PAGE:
Tuesday, July 3, 2007

Survey Says...Me First!

That's about what it amounts to these days. The Indianapolis Star ran an interesting AP article this past Sunday reporting on a Pew Research Center survey on marriage and parenting. Essentially, the survey reported that children are less associated with successful marriages than sharing household chores, a good sex life, and faithfulness; children are eighth on the list out of nine. Interestingly, in a similar survey taken 17 years ago, children were third on the list. In addition the recent survey says that a majority of Americans say that the main purpose of marriage is the mutual fulfillment and happiness of adults.

What a sad world we live in.

I've been married for eleven years to a wonderful, beautiful, caring woman. She's the only woman I've ever loved, and the only one I ever will. She can be trying and difficult at times, but I'm no Fred Rogers. She puts up with my hobbies and my mulishness, and I in turn bear her moods and foibles. I'm still as crazy about her as I was in those long-ago days when we sat under the "Magic Tree" (there is a story about this, I'll tell you later) at the University, dreaming about our future together.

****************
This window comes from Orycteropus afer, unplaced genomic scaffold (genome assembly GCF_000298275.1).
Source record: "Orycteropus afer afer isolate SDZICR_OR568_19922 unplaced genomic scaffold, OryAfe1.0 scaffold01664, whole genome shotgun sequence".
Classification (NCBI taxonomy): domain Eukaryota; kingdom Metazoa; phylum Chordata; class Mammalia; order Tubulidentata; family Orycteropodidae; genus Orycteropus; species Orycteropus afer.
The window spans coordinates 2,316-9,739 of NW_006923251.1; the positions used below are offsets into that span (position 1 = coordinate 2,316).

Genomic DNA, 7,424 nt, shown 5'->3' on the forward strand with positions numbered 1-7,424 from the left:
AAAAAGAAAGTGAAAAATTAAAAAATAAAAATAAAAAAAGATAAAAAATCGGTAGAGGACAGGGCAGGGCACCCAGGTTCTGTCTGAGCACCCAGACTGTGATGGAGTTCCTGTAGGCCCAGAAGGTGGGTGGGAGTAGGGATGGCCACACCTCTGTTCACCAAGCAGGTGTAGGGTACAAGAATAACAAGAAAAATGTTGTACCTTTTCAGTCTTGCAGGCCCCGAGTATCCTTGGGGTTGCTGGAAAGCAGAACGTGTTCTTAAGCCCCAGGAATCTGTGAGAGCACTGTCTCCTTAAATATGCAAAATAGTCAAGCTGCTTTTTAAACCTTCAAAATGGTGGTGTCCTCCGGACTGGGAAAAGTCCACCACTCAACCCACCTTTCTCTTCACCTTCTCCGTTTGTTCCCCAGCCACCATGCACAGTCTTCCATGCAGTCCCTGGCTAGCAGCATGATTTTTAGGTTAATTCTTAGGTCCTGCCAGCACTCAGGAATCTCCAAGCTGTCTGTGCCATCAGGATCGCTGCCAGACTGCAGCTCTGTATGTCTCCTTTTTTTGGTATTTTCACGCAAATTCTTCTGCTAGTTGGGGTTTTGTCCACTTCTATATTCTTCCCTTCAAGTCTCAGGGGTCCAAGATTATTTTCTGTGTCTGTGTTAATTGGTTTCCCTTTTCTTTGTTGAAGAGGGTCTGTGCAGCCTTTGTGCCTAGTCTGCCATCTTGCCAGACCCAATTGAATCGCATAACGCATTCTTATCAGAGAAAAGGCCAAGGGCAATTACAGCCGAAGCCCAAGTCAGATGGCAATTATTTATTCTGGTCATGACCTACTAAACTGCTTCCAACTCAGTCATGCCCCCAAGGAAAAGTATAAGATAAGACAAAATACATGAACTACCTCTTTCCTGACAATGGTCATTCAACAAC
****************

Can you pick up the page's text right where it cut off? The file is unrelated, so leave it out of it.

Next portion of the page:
This is where I think the respondents of the survey have got it wrong, and are indicative of the 'me first' mind-set that pervades our world today. Too often I see married couples who compete with each other and dangle rewards at each other as incentives to do the other's bidding. In such an atmosphere, the marriage is doomed to fail, I believe, or at the least be unfulfilling. Marriage is a partnership, a commitment to do life with someone. The Bible is very clear that husband and wife are one flesh, that is united into one entity. Not 'she and I' but 'Us.' A subtle, but very important distinction. I do not expect that my wife make me happy; I sacrifice to make her happy, because I love her. Seeing her content and at peace brings me more joy that anything else she could do.

But what about children? Well, I believe that children are God's gift and reward for this commitment. They are a tremendous responsibility, like all of God's gifts; but they are a source of joy as well. I love my children, but I could not raise them without their mother, as she could not raise them without me. They're ours, and on our list, they come first.